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Ontario to tighten rules on corporate and union political donations: Wynne

There will also be new rules on so-called third party advertising.


TORONTO — Ontario plans to tighten its rules on political donations starting this fall, but there is no commitment to ban contributions from corporations and unions.

Premier Kathleen Wynne said Mar. 29 that the Liberal government will propose new rules to move away from corporate and union donations to political parties, which are banned outright at the federal level.

“The government will bring forward a plan in the fall, and that will include … transitioning away from corporate and union donations, lowering the annual donation limit, and at the same time keeping the transparency measures currently in place on real-time reporting,” said Wynne.

There will also be new rules on so-called third party advertising, which allowed some unions to join forces in the past few Ontario elections to outspend all the political parties with attack ads that targeted the Progressive Conservatives.

Wynne said some of the changes will be in place before the next election in 2018, but “probably not” all of them because there will have to be a transition period to allow political parties time to adjust to the new rules. Ontario needs to catch up with other provinces when it comes to regulating political donations, she added.

“We need to change those rules as the social mores change and as the expectations of the public change,” said Wynne.

The premier refused to confirm reports that her cabinet ministers have been given fundraising targets of $150,000 to $500,000 annually, but defended the need of all political parties to raise money.

“What’s very important is that we understand what the rules are and that the people who need information – and in this case I would say the public – about who is donating and what the interaction is, that that is available,” she said.

The Progressive Conservatives said no one should hold their breath waiting for the Liberals to change the political donation rules, and lashed out at the alleged fundraising quotas for cabinet ministers.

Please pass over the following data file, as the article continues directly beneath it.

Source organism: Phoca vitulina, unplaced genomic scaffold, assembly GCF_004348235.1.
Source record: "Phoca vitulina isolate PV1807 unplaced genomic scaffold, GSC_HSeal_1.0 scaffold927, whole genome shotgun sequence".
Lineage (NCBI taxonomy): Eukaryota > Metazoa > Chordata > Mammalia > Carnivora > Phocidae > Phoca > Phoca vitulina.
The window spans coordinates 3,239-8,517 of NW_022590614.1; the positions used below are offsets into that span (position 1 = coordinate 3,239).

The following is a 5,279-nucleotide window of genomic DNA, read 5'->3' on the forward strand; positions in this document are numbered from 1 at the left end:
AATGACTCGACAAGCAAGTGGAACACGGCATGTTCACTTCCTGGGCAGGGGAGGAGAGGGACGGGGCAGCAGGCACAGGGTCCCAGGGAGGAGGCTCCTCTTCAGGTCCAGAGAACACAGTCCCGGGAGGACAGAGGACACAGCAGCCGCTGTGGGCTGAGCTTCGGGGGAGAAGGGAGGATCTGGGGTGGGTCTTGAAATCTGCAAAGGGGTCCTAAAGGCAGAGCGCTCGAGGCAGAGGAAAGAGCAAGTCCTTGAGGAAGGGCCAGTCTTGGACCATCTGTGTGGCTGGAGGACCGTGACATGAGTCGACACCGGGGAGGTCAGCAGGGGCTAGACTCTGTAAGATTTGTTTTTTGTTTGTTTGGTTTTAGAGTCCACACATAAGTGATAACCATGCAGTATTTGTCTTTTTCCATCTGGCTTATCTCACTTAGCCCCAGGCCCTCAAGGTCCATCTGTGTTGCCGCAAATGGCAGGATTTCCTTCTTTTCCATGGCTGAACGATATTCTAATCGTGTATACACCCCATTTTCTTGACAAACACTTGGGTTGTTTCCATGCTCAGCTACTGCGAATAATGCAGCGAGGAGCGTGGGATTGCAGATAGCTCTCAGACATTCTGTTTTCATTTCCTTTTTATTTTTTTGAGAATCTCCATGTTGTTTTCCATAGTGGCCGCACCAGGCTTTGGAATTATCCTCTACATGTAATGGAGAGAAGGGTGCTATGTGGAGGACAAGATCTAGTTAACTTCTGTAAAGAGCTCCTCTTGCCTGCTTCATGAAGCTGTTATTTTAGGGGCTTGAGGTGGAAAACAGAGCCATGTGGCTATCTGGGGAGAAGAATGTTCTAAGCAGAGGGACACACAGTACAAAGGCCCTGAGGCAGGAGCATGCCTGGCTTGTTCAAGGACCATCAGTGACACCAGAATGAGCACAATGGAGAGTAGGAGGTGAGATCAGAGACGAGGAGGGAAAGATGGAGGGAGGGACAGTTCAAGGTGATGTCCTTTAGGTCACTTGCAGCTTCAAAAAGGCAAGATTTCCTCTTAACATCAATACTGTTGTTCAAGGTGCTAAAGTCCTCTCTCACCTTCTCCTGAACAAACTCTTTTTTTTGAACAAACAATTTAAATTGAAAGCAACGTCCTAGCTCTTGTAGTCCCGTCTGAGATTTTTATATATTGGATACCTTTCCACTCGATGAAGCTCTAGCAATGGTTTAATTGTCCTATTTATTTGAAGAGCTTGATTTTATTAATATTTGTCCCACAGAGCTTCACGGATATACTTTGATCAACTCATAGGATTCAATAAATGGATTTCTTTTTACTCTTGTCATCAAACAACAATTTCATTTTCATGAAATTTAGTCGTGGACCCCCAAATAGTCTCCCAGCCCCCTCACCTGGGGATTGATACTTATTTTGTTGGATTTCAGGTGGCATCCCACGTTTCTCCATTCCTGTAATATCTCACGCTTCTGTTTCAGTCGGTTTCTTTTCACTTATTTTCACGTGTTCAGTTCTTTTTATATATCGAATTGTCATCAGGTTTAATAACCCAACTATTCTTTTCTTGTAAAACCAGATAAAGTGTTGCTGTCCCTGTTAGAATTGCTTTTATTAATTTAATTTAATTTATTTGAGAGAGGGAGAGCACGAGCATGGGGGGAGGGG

“I think that the government should understand that democracy cannot be purchased, and that’s what we’ve been seeing in Ontario under Dalton McGuinty and Kathleen Wynne,” said PC economic development critic Monte McNaughton.

Wynne dismissed the critics who say large corporate donors are buying access and influencing government policy. She said the Beer Store didn’t manage to block a move to allow some grocery stores to sell beer despite donating over $200,000 to the Liberals in the past couple of years.

“They were making big donations and having access to us, and in fact we did exactly what they didn’t want us to do,” said Wynne.

In Ontario, people, corporations or unions can donate $9,775 to a party each year, another $9,975 to the party for each campaign period, plus $6,650 annually to constituency associations of any one party. They can also donate $6,650 to candidates of any one party in a campaign, but no more than $1,330 to a single candidate.

Federally, the maximum political contribution is $1,525 to each party, plus another $1,525 in total to all the registered associations and candidates of each party.

However, Ontario parties set their own limits for leadership campaigns, and one young man made a single $100,000 donation to PC leadership candidate Christine Elliott in the 2015 campaign she lost to Patrick Brown.

© 2016 The Canadian Press

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